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The Face Of Our Past
THE FACE OF OUR PAST
This is not a project with a heavy intro...
A short explanation:
Two years ago, in the autumn of 2005, I was walking my usual boring route from work to home. On the way home, travelling by the city train, I decided to visit the local market for some shopping. Nothing important to buy but still I had hunger. In front of the market he was standing so proudly, accumbented on the wall near the scroll doors made of glass. It was obvious that he was pretty old, but still in very good shape. He was carrying a big plastic bag… I wanted to take a photo of him immediately, imagining how he is going to look antique and cool at the same time.
Well, a couple of days before I had bought a new digital camera. I just switched to manual control and started to shoot worrying how the whole thing will turn out on the images in the end. Immediately, the owner was there, obviously having finished his shopping. In a split second he removed the bag from my photographic model and started to suggest how it’s going to look better. 'Come, come from this side, look' he said. I was so frustrated, I only needed two minutes. And of course, I felt like somebody else was pushing my finger on the trigger. I didn’t feel good… because I had something else on my mind. Then I just quit photographing because the old man started to talk about his bicycle, and I thought 'O.K., I will probably hear a wonderful story about a young man…'
He said that he got the bicycle as a present from a German soldier after the end of the Second World War. The bicycle was made in 1904. A special edition with a solidly constructed body and enlightened wheels. The object seemed so strong and innocent having many marks of decades, but it was a wonderful product. I agreed.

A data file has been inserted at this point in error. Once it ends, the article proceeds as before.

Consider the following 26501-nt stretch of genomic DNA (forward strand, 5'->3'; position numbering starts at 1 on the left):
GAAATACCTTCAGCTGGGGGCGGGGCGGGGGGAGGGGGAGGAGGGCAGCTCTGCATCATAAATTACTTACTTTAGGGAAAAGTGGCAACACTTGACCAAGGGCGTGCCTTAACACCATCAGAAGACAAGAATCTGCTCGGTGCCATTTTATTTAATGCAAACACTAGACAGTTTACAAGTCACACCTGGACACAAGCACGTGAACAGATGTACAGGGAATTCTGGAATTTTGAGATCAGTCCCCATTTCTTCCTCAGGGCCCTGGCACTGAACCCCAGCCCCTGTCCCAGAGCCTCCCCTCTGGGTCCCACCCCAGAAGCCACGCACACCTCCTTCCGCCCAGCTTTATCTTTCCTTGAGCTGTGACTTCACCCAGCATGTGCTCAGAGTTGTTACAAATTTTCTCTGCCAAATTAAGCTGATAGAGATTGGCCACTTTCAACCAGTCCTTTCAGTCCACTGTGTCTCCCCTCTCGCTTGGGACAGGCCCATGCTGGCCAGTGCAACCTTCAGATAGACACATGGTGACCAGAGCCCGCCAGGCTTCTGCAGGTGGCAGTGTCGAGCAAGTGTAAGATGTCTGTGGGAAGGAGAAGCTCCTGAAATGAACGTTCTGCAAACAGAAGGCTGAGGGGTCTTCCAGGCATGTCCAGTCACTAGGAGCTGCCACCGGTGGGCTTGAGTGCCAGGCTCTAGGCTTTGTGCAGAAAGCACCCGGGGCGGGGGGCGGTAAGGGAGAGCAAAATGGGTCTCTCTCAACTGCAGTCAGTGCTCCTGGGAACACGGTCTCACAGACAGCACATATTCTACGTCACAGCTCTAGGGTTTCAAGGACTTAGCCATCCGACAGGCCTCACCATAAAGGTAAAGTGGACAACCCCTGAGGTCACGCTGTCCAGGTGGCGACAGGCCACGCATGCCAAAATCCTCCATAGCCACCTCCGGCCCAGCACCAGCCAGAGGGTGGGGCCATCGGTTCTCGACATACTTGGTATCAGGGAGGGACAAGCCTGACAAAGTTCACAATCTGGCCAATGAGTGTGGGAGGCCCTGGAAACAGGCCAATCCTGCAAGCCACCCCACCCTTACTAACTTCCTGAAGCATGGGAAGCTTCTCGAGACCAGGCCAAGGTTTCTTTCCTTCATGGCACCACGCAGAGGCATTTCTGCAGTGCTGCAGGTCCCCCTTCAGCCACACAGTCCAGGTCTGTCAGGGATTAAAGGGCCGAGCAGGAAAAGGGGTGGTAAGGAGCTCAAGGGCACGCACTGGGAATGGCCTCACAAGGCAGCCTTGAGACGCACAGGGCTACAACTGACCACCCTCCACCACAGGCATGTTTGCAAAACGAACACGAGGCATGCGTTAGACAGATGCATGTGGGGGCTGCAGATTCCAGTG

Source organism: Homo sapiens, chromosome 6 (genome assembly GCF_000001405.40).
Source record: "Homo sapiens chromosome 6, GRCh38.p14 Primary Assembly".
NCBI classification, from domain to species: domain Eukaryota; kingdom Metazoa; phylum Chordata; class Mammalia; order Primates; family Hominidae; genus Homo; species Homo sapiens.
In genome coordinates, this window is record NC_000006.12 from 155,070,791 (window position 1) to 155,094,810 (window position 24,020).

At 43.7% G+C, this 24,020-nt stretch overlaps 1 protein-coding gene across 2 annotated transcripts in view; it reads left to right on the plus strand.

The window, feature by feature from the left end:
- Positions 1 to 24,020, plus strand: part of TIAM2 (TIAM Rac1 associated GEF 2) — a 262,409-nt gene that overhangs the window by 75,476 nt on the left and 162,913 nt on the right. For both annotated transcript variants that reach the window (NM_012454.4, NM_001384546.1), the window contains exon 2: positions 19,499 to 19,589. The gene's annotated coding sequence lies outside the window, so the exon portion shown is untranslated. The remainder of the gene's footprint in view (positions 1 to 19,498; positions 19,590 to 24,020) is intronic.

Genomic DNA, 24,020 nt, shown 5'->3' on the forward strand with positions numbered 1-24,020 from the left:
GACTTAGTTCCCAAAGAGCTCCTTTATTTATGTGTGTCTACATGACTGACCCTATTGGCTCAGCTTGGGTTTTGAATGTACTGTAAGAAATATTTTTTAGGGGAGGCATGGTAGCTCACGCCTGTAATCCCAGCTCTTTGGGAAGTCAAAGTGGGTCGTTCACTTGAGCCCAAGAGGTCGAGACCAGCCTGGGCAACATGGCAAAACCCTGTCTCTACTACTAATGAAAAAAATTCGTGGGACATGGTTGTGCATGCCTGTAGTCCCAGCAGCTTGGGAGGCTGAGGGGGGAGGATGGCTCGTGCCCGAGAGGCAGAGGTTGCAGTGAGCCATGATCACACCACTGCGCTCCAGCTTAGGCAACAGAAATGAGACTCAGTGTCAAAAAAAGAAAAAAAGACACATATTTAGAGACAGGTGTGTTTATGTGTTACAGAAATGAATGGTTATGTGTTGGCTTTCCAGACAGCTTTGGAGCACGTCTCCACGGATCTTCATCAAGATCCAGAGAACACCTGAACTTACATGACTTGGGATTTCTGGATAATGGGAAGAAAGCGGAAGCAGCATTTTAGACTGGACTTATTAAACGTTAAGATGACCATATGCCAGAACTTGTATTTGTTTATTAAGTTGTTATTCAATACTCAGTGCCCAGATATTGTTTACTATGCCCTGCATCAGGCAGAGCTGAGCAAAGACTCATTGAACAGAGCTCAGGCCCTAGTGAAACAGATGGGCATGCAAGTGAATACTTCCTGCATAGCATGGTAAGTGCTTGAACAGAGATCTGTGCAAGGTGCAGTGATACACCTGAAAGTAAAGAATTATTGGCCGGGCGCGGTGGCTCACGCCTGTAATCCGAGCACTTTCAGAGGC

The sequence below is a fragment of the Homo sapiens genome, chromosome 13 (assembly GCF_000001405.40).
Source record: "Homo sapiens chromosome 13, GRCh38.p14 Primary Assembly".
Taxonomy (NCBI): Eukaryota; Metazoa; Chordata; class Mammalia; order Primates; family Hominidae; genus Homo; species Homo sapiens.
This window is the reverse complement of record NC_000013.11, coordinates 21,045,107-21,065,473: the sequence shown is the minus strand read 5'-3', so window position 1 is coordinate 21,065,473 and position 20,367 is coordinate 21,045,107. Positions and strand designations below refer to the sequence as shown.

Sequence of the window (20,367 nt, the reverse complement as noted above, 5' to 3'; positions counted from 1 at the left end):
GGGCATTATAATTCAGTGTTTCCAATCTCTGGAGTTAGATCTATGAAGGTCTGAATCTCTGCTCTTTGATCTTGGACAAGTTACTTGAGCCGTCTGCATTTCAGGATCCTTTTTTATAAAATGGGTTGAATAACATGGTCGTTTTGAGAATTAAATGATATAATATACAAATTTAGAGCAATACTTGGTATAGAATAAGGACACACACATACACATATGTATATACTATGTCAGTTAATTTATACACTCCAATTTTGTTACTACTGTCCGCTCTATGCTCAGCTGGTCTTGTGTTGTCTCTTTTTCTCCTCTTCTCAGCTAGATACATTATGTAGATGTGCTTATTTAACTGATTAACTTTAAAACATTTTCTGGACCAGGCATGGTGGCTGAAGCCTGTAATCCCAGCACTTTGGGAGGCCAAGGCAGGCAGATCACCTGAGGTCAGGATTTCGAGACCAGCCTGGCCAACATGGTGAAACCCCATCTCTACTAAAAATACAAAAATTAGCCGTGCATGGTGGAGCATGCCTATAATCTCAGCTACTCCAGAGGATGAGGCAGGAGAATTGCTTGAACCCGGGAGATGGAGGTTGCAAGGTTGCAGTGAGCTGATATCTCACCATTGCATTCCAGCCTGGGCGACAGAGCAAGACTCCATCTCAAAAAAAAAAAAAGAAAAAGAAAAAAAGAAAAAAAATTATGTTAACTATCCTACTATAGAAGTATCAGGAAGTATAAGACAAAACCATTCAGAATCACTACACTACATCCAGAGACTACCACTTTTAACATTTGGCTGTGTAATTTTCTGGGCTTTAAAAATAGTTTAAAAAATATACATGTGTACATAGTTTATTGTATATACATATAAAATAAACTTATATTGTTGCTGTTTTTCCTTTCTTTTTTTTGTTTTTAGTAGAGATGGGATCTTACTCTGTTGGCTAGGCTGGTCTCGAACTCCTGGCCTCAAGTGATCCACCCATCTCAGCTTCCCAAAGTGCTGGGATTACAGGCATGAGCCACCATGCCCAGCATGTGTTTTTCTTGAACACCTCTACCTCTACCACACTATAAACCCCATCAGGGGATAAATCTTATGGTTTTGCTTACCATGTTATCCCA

The old man started to talk about how nice the young soldier was. Not being a typical warrior but just a kid taken somewhere from the street to fight. I even saw him in my imagination playing somewhere with his mates, I’ve sensed the smell and sound of chalk scraping simple images on the early concrete streets. And then, I saw a young body in a situation where he did not belong. I agreed.
The old man said that many of the soldiers were basically very polite and kind. 'It was strange', he said, 'that all of us, local people, were terrified of them. But they couldn’t choose then, choose the side, you know.' I agreed (thinking where this conversation is taking us).
The old man then started to talk about the history being changed in a good way. I was confused. He said, 'You know, I have been through many things in my life, even too many. And there is one thing I could tell you for sure. The history of human kind would have been better if those soldiers had been the winners. Their system was much better for us'.
Then we said goodbye to each other.
All the time during our conversation my camera was on my chest. But I pulled the trigger from time to time thinking what will come out later. I didn’t think about composition. I was just concerned about the aperture on my camera, because I knew the sky above his face was going to look pretty burned on those images. Later when I saw the images, I knew that I got something from this story. And what happened with the photographs of the bicycle was even stranger. Six photographs of the bicycle and six photographs of the old man’s face were in a way related.
Then I realized, during our conversation the sky was really burned.
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